Our daughter did identify herself as Native American, and her physical features and characteristics were Native American, but we also felt it was important to do what we could to counter the negative views she had about being part African American. Fortunately, we had one great resource at hand.

Three years earlier, the movie “Roots” based on Alex Hailey’s book of the same title, had burst on the American consciousness, and with great good fortune, was being shown again on TV in its entirety approximately a year after our daughter came to live with us. We all sat down and watched it together, and what we emphasized most to our daughter was the beauty and splendor of the African cultures from which African American slaves were torn away. She achieved a whole new level of understanding about who African American people are and saw that – at the core – African Americans were/are tribal people very similar in many ways to Native Americans and, as such, deserve as much appreciation and respect for their traditions and histories.

As do all people, since we all have tribal roots in our ancestries, out of which we have brought beliefs and customs, traits and achievements that we contribute to the world.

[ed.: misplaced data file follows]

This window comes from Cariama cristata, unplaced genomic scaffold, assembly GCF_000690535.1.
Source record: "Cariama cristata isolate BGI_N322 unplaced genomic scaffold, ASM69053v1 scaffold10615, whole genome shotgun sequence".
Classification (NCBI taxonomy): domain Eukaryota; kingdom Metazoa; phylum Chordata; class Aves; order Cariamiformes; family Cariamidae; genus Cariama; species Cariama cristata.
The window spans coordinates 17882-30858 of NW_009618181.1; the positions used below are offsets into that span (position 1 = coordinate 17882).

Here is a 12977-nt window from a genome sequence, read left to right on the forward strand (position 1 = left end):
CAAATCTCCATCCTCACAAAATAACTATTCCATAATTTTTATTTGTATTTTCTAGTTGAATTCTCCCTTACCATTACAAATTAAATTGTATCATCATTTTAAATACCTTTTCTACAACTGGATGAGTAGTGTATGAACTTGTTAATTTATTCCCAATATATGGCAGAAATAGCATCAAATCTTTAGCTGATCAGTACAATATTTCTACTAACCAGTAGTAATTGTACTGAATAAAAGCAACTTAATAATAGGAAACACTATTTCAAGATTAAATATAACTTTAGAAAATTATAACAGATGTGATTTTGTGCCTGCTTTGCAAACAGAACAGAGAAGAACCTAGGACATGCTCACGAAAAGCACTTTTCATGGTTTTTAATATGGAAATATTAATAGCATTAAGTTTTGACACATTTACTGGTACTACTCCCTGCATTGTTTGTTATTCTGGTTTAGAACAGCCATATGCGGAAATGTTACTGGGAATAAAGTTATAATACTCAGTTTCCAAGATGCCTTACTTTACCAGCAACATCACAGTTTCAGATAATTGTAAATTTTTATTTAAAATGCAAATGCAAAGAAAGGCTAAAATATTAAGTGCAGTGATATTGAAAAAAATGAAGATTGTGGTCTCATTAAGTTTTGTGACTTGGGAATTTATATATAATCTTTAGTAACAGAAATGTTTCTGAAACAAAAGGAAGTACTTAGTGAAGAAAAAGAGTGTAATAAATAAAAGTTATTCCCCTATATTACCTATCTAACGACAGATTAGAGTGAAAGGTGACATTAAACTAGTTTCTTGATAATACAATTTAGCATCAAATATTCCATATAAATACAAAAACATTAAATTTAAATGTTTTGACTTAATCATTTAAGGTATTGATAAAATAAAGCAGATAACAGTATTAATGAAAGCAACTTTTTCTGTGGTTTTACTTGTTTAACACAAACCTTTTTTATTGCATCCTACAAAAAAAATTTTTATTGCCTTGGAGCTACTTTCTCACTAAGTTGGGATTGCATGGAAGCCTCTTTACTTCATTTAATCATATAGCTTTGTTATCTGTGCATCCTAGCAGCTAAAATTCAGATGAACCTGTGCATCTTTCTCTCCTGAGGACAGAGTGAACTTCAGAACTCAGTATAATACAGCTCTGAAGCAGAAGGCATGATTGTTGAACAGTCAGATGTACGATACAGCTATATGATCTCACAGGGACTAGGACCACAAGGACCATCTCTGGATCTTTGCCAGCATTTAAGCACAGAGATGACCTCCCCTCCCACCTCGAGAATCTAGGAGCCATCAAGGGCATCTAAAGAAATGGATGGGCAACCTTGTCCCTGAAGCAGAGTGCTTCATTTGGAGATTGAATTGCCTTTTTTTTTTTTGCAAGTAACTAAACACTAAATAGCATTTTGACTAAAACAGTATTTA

It was a good thing that our daughter learned to accept all of herself and value all of her background in our home. The outer world was not so kind. As a child of color in a predominantly white town – and the only child of color in her school – our daughter was subjected to some truly sad experiences. Other children didn’t want to be friends with her. Teenage boys who rode her school bus got our phone number and called her up to say filthy things – to a 9-year-old little girl!! -- until “Mama” found out what was going on and put a swift stop to THAT.

Stay tuned for Part 2, tomorrow! And if you would like me to continue the guest blogging invitations, please post comments for Barbara so I can tell whether this is something my readers are interested in reading more about. I have a lot of fascinating friends I could invite!

5 comments:

Calmil2 said...

Please keep it coming!!!! As a parent of 2 biological boys and hopefully a soon to be parent of an adopted child that will probably be of a different race, I want to learn from others' experiences so that I can help raise compassionate, loving children that learn to celebrate differences. Love your blog! Harmony

Michelle J said...

Love the post and wish part two was already up. And this poster seems awfully familiar, but I can't place the name Barbara.

Adopting1Soon said...

It's Advocate, Michelle;-)

Michelle J said...

I suspect it was you!! Nice to "see" you! :)

anjolcake said...

I am the single foster mom of 3 white daughters and I am in the process of adopting the oldest girl. I would love to see someone speak to this side of transracial adoption. I think people don't belive it exists.